I’m currently reading The Periodic Table written by Primo Levi, who was a chemist as well as a writer. He was a prisoner in the Auschwitz concentration camp in Nazi-occupied Poland and survived. It is a curious thing to be reading about the life of a chemist. I can sympathise with some of the frustrations expressed and this has at times for me overshadowed other aspects of the book which results in re-reading of passages. At the rate that I am progressing, I should be finished by 2015.
Levi also wrote an essay, The Mark of the Chemist on what it is like to be a chemistry student learning the practice of transforming materials into new substances. He described it like a set of ritualised events that all chemists would go through including a once common injury that Professor Martyn Poliakoff in the video explains.
I can’t even begin to imagine being part of an initiation process involving sticking glass in my hand. Odd coming from a person who willingly paid $30 to have her ears pierced during a lunch break. Though I can’t help but think that the rituals are still in place today but not ones resulting in injury. Today as I was pouring out a concentrated acid from its stock bottle my mind transported back to the time when I thought I was too busy to put on a pair of gloves when pouring acid. That was my first and so far only, (touch wood!), self induced chemical burn. I have never forgotten it and will now always reach for a pair of gloves before going anywhere near acid.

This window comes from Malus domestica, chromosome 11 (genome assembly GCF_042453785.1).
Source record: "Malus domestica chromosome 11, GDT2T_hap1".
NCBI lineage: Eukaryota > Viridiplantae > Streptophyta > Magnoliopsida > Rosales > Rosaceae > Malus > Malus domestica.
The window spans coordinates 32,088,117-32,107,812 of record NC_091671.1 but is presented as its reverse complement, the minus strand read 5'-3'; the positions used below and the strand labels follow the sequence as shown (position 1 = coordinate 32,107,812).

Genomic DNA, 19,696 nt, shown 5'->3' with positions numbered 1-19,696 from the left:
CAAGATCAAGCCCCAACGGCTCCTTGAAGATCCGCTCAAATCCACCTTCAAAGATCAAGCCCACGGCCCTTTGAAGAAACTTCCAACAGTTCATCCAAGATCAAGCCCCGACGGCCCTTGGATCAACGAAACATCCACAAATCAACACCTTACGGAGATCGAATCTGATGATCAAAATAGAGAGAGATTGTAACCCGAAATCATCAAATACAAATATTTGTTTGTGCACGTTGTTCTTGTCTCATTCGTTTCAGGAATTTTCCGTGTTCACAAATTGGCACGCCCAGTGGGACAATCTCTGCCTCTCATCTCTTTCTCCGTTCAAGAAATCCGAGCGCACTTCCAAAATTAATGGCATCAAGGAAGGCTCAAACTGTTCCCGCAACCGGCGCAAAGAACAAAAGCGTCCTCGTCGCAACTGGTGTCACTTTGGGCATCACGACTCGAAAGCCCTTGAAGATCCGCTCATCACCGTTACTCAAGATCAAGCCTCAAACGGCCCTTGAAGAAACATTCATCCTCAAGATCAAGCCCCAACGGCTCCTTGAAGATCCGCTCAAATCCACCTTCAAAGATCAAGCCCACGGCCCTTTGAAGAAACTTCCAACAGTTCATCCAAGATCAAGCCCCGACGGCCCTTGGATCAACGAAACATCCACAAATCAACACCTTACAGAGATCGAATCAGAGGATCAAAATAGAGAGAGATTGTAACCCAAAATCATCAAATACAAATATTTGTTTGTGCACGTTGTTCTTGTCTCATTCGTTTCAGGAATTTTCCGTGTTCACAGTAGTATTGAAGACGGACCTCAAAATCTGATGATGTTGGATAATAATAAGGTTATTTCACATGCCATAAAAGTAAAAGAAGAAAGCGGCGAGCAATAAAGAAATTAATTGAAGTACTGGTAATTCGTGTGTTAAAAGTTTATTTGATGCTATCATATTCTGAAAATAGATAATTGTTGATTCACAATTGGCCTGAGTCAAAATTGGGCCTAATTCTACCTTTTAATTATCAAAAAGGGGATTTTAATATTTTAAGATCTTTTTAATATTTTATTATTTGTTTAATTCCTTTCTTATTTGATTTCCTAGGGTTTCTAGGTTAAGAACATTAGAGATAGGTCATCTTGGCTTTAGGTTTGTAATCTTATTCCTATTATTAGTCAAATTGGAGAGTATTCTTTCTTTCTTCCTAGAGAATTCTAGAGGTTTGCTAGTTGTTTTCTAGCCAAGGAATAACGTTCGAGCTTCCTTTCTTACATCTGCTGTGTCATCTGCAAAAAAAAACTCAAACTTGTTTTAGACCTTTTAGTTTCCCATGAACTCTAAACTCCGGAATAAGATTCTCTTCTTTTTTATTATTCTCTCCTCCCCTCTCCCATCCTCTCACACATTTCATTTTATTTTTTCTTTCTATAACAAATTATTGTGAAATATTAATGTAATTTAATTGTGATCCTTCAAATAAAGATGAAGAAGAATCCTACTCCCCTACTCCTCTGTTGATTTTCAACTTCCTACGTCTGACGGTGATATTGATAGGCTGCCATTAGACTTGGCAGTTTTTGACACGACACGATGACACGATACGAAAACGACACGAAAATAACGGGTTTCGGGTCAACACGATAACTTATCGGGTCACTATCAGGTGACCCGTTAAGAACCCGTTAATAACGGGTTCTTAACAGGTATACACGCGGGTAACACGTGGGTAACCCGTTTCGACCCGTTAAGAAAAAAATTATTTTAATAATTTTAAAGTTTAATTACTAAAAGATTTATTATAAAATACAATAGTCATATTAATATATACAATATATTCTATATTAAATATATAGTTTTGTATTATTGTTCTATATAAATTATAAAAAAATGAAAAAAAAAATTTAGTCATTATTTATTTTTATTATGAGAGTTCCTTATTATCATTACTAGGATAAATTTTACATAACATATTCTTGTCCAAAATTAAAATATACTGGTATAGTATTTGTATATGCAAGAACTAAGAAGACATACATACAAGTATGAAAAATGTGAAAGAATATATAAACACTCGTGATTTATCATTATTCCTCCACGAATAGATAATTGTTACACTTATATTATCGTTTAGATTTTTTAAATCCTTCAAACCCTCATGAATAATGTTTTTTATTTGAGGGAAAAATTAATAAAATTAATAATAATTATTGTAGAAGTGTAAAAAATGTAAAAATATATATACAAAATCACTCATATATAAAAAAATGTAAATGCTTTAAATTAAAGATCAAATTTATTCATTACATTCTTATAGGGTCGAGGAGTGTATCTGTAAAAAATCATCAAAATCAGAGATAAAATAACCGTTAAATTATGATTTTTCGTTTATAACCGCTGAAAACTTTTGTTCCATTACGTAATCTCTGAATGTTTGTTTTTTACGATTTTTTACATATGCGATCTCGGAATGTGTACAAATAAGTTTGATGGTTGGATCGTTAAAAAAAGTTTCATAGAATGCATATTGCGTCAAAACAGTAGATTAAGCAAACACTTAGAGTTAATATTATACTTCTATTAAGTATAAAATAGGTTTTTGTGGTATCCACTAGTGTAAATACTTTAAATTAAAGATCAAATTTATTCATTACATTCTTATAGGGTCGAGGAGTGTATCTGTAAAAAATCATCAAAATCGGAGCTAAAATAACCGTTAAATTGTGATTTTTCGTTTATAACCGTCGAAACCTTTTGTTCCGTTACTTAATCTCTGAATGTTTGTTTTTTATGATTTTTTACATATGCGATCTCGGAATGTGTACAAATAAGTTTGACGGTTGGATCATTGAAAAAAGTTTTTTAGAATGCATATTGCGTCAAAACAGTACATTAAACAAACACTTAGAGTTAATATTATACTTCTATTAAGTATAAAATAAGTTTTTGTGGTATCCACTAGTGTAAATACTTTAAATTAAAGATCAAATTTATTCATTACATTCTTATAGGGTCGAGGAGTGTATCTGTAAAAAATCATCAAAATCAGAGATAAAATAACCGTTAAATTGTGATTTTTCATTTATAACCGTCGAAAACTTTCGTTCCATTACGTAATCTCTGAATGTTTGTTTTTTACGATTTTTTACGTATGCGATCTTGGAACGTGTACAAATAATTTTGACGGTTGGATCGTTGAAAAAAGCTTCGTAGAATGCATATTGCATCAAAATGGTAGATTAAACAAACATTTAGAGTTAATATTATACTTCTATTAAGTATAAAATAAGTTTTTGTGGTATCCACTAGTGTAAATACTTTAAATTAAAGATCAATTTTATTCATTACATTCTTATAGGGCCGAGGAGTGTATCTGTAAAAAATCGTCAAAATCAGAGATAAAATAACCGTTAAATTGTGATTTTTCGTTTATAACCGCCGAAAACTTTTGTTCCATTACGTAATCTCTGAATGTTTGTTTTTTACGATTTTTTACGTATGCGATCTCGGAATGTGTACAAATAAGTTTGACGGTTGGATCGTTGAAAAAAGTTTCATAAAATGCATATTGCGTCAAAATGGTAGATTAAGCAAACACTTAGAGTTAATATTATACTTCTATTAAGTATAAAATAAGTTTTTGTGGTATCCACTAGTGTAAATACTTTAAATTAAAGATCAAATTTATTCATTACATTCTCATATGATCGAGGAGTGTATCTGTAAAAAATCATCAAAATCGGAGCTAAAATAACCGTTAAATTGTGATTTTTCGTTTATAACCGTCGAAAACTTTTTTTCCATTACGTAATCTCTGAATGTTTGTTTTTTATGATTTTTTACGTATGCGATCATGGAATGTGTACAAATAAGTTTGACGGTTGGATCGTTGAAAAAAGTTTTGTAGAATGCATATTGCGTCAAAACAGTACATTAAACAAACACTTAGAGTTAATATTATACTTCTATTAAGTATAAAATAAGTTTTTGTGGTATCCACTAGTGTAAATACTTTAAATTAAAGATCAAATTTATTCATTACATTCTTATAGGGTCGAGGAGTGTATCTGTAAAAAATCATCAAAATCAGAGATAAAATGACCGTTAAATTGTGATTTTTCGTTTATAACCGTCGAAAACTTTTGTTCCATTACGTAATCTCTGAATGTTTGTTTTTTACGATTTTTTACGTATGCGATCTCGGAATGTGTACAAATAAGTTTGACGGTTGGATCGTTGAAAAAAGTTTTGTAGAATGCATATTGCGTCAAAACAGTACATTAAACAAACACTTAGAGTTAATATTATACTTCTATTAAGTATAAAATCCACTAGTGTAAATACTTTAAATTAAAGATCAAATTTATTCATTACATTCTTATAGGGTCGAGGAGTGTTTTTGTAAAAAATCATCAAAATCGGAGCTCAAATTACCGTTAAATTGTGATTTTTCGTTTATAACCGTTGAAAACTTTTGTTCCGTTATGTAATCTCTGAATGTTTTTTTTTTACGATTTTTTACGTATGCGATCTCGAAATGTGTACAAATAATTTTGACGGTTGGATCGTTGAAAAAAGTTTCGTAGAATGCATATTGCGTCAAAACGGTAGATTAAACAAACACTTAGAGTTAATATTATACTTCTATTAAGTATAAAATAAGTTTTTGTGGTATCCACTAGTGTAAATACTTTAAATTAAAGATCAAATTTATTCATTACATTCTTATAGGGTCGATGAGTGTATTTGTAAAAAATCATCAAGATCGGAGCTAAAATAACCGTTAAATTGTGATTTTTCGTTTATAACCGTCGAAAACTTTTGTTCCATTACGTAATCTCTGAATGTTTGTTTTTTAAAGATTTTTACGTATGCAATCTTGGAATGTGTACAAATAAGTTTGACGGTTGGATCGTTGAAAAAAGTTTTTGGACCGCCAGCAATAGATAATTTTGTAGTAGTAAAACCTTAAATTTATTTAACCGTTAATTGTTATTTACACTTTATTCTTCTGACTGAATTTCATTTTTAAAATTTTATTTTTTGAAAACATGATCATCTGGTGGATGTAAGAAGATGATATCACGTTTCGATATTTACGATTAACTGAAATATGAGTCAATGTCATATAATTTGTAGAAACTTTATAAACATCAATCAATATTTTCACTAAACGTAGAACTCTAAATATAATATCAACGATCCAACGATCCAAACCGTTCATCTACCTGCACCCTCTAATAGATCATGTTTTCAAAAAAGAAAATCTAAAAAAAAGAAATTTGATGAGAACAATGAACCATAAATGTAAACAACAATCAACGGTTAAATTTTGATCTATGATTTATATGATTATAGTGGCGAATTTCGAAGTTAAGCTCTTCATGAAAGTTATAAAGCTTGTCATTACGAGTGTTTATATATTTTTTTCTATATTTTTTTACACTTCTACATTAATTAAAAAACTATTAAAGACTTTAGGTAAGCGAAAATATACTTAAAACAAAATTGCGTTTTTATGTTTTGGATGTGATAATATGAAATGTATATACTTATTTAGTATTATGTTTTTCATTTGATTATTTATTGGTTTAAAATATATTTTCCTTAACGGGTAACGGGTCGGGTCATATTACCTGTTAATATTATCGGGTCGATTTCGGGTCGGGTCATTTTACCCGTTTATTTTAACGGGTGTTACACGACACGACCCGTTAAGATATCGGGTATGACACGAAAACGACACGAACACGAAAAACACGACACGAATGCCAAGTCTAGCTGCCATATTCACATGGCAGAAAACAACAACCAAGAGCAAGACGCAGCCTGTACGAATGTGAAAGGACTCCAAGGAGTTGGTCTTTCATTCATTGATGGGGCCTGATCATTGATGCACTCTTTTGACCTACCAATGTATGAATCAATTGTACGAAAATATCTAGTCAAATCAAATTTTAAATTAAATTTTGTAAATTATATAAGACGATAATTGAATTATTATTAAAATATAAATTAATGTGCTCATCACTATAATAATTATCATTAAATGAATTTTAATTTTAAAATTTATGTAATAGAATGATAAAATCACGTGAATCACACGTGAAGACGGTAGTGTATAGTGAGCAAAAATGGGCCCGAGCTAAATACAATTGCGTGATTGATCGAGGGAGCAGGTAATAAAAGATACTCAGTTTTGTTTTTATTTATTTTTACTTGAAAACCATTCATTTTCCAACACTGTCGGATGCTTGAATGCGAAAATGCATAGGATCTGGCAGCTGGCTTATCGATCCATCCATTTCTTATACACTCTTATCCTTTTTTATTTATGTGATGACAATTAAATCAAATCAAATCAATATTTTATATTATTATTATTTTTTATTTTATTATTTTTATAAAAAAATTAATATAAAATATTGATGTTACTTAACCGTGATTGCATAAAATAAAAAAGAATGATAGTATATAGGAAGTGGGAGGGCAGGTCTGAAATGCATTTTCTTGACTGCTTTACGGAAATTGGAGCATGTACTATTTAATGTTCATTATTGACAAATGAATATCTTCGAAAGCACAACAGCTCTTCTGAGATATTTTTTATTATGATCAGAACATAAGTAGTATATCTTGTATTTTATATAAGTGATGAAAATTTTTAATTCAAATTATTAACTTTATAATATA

Having said that, if you talk to enough chemists, you will soon find that most of them will have a story to tell about an acid burn. I am one of the fortunate chemists that do not have a scar from an acid burn. Some are not so lucky. This seems to be the mark of the modern chemist.